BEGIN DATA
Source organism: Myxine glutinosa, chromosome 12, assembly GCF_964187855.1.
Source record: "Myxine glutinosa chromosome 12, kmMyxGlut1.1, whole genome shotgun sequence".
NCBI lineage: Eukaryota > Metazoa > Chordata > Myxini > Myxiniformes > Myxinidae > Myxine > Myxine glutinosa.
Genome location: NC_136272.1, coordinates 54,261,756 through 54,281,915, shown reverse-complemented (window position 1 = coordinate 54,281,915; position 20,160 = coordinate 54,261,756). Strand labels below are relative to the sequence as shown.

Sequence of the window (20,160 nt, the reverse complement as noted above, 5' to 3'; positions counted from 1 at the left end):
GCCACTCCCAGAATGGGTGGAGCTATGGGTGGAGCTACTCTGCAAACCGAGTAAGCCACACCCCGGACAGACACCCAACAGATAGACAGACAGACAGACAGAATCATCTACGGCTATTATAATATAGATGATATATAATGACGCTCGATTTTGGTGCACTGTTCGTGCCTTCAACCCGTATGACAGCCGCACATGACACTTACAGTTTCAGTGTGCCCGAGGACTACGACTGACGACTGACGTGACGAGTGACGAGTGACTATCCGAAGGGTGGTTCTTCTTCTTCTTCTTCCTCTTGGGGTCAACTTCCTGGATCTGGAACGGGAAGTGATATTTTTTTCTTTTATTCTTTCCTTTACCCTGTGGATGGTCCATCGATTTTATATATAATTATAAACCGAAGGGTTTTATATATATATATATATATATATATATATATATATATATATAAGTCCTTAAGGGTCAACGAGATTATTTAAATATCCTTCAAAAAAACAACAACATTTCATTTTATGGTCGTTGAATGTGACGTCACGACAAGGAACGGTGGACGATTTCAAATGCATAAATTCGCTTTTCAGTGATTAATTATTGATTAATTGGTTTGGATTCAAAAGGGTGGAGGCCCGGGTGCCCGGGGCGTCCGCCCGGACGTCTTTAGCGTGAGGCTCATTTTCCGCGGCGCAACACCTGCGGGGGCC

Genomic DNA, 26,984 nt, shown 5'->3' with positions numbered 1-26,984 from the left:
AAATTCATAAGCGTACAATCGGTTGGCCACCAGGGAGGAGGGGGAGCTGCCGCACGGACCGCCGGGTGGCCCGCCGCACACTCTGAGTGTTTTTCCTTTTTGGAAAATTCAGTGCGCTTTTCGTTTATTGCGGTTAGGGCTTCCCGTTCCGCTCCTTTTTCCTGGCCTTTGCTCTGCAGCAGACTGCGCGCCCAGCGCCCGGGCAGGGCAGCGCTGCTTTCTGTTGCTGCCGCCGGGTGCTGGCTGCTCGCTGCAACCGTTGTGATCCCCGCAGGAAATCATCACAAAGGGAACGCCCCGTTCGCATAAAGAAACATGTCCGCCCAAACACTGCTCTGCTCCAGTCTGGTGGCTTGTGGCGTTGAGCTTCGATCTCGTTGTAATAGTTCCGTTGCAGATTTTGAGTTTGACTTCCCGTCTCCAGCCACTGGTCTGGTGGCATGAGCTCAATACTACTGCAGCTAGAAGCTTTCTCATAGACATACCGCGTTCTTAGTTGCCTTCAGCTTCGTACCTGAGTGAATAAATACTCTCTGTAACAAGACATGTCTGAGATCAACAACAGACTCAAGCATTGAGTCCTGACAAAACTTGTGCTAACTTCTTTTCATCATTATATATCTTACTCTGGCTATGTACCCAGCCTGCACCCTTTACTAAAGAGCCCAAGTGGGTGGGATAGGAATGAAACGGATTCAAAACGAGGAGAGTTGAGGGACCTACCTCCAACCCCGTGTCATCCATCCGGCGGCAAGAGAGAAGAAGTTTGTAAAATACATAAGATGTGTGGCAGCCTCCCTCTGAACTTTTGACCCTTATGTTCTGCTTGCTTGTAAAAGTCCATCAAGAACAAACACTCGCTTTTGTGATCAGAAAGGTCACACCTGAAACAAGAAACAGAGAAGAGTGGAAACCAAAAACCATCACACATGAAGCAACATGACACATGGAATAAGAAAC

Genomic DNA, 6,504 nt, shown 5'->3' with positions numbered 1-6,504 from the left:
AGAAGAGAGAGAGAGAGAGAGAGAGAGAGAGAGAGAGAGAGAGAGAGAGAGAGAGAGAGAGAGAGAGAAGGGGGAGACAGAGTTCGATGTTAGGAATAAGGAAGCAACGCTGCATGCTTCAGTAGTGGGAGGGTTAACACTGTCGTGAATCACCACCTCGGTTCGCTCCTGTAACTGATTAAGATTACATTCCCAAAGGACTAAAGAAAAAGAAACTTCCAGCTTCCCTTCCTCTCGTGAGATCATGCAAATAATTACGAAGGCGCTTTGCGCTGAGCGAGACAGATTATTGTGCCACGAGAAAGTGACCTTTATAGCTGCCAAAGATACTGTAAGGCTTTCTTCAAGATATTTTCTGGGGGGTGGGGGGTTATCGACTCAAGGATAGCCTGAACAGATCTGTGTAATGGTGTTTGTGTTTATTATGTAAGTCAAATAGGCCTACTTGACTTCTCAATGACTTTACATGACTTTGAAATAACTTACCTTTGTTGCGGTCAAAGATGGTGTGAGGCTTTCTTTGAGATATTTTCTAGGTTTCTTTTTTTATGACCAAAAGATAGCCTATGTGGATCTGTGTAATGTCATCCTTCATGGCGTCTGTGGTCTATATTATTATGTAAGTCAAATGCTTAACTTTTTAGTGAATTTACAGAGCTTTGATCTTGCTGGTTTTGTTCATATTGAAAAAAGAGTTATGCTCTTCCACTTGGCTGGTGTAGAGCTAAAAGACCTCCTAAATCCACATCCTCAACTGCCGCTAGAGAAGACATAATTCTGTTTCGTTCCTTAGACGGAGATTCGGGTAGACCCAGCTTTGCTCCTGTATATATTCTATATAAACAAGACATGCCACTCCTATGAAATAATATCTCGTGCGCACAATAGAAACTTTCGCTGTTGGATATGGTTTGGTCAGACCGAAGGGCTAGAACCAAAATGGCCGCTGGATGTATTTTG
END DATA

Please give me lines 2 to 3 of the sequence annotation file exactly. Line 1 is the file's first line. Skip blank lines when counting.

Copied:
Source record: "Myxine glutinosa chromosome 12, kmMyxGlut1.1, whole genome shotgun sequence".
NCBI lineage: Eukaryota > Metazoa > Chordata > Myxini > Myxiniformes > Myxinidae > Myxine > Myxine glutinosa.